Automatic Assessment of Computer Programs in eLearning Systems

Dangel, Ulrich and Clarke, David and Dichev, Kiril and Rychkov, Vladimir and Lobb, Richard and Murphy, John and Lastovetsky, Alexey (2014) Automatic Assessment of Computer Programs in eLearning Systems. In: The 15th Educational Technology Conference of the Irish Learning Technology Association (ILTA). May 29th and 30th, UCD, Dublin, Ireland.

Full text not available from this resource.
Official URL: http://programme.exordo.com/edtech2014/delegates/p...

Abstract

eLearning systems provide online quiz tools, which can be used for assessments, providing instantaneous feedback for both students and lecturers. Moodle, a popular open-source eLearning platform, supports quizzes with various types of questions, such as multiple choice, calculated answer, essay, etc. For courses in Computer Science, which often involve programming, the functionality of traditional quizzes is insufficient, as programming cannot be mapped to these existing quizzes. Automated execution and verification of code is already available in the context of computer programming contests. Integration of these existing techniques into eLearning systems provides the required functionality for Computer Science courses. In this work, we present CodeRunner, an extension to Moodle that allows students to submit code as a solution to an assigned question. This code is compiled, executed and the output is compared to the solution provided by the teacher. Feedback is provided to the student and they are given the opportunity to modify their solution and resubmit. This immediate feedback and the student's desire to get a green checkmark encourage students to learn through an iterative process until they achieve the correct solution. The automated system lifts the burden of correcting student submissions from course demonstrators and provides uniformity and equality in the final grade. CodeRunner was originally developed and introduced in the University of Canterbury, New Zealand. The main limitation of the original plugin was security. The execution of untrusted code, such as student submissions, on a production server which is also hosting websites, such as the eLearning platform itself, is a major security vulnerability. Fortunately, this vulnerability can be closed by isolating the code execution with the help of virtualization and cloud computing. We solved this problem by separating the Moodle quiz plugin from the code execution. Student source code is sent from the production Moodle server to a remote virtual server for execution and the output is then returned for grading. We introduced automatic code assessment at the UCD School of Computer Science and Informatics in 2014, for approx. 500 students in 4 courses. CodeRunner supports various programming languages: C, Python, Java and we extended this list with Bash Shell and Scheme. We conducted a survey of students, teachers and demonstrators on the automated code assessment. We found that students like to interact with the system, and were motivated to work at the problem until they got it right. Demonstrators and teachers liked the system and found it gave them more time teach coding techniques. More time is required to set the questions when compared to a conventional lab or assignment; however for medium to large sized classes the time saved in correcting outweighs this. In general, this system is unsuitable for teaching software engineering incorporating multiple files, complex structures and tools, and it is unable to automate the correcting of individual project-based assignments. However, it is ideal for introductory programming courses and simple problem solving exercises.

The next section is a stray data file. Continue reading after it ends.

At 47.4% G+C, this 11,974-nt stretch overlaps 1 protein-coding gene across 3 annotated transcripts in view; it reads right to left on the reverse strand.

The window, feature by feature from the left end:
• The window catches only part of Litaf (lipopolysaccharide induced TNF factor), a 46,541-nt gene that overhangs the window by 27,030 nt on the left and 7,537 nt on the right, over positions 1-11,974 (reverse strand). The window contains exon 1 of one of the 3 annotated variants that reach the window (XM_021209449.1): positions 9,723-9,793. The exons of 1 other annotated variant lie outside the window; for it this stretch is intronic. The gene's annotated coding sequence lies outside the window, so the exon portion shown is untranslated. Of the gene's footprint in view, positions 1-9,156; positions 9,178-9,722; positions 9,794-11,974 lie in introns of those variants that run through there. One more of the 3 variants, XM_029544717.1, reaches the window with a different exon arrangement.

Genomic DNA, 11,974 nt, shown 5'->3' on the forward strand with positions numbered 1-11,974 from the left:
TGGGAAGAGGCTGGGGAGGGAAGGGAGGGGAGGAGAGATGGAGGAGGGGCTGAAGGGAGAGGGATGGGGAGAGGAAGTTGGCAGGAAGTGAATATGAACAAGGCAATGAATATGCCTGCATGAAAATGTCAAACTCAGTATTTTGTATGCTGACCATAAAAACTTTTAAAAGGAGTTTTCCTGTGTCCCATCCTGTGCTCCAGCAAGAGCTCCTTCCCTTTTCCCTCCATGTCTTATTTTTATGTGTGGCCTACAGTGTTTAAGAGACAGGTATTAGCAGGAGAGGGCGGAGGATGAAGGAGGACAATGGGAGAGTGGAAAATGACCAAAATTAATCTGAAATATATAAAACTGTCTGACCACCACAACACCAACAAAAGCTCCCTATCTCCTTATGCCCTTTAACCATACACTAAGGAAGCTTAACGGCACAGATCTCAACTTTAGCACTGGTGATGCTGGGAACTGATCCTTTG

Item Type: Conference or Workshop Item (Paper)
Depositing User: Colin Lowry
Last Modified: 27 Nov 2015 02:36
URI: http://eprints.teachingandlearning.ie/id/eprint/2147

Actions (login required)

View Item View Item

Downloads

Downloads per month over past year